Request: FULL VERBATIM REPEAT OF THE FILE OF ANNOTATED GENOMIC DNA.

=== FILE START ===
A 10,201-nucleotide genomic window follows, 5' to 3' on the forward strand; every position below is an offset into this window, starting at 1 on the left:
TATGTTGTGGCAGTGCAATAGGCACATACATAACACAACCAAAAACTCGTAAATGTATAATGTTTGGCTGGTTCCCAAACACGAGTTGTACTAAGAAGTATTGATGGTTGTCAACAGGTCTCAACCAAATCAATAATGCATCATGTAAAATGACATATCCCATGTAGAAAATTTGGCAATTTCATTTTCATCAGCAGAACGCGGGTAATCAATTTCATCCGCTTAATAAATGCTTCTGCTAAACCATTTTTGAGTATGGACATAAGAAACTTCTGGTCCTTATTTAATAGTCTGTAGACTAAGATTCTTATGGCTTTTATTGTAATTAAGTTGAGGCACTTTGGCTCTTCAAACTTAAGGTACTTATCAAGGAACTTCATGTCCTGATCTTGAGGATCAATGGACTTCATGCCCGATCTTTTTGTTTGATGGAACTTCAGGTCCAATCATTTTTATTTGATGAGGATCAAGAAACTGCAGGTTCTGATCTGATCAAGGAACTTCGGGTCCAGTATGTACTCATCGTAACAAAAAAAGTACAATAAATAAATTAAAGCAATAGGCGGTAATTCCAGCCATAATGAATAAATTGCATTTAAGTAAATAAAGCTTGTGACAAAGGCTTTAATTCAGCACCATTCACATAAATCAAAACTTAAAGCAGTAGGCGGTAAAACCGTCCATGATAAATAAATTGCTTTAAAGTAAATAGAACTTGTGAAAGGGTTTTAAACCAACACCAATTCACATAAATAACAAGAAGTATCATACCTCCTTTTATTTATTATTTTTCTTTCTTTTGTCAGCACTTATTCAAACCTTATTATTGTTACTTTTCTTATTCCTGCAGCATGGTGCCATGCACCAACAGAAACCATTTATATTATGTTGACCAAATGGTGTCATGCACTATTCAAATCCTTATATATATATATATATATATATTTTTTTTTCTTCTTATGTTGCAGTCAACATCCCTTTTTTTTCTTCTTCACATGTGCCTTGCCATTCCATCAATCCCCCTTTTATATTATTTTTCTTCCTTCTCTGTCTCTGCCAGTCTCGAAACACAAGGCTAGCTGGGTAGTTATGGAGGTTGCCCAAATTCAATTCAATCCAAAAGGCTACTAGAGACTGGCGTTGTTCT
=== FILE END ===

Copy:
A 10,201-nucleotide genomic window follows, 5' to 3' on the forward strand; every position below is an offset into this window, starting at 1 on the left:
TATGTTGTGGCAGTGCAATAGGCACATACATAACACAACCAAAAACTCGTAAATGTATAATGTTTGGCTGGTTCCCAAACACGAGTTGTACTAAGAAGTATTGATGGTTGTCAACAGGTCTCAACCAAATCAATAATGCATCATGTAAAATGACATATCCCATGTAGAAAATTTGGCAATTTCATTTTCATCAGCAGAACGCGGGTAATCAATTTCATCCGCTTAATAAATGCTTCTGCTAAACCATTTTTGAGTATGGACATAAGAAACTTCTGGTCCTTATTTAATAGTCTGTAGACTAAGATTCTTATGGCTTTTATTGTAATTAAGTTGAGGCACTTTGGCTCTTCAAACTTAAGGTACTTATCAAGGAACTTCATGTCCTGATCTTGAGGATCAATGGACTTCATGCCCGATCTTTTTGTTTGATGGAACTTCAGGTCCAATCATTTTTATTTGATGAGGATCAAGAAACTGCAGGTTCTGATCTGATCAAGGAACTTCGGGTCCAGTATGTACTCATCGTAACAAAAAAAGTACAATAAATAAATTAAAGCAATAGGCGGTAATTCCAGCCATAATGAATAAATTGCATTTAAGTAAATAAAGCTTGTGACAAAGGCTTTAATTCAGCACCATTCACATAAATCAAAACTTAAAGCAGTAGGCGGTAAAACCGTCCATGATAAATAAATTGCTTTAAAGTAAATAGAACTTGTGAAAGGGTTTTAAACCAACACCAATTCACATAAATAACAAGAAGTATCATACCTCCTTTTATTTATTATTTTTCTTTCTTTTGTCAGCACTTATTCAAACCTTATTATTGTTACTTTTCTTATTCCTGCAGCATGGTGCCATGCACCAACAGAAACCATTTATATTATGTTGACCAAATGGTGTCATGCACTATTCAAATCCTTATATATATATATATATATATATTTTTTTTTCTTCTTATGTTGCAGTCAACATCCCTTTTTTTTCTTCTTCACATGTGCCTTGCCATTCCATCAATCCCCCTTTTATATTATTTTTCTTCCTTCTCTGTCTCTGCCAGTCTCGAAACACAAGGCTAGCTGGGTAGTTATGGAGGTTGCCCAAATTCAATTCAATCCAAAAGGCTACTAGAGACTGGCGTTGTTCT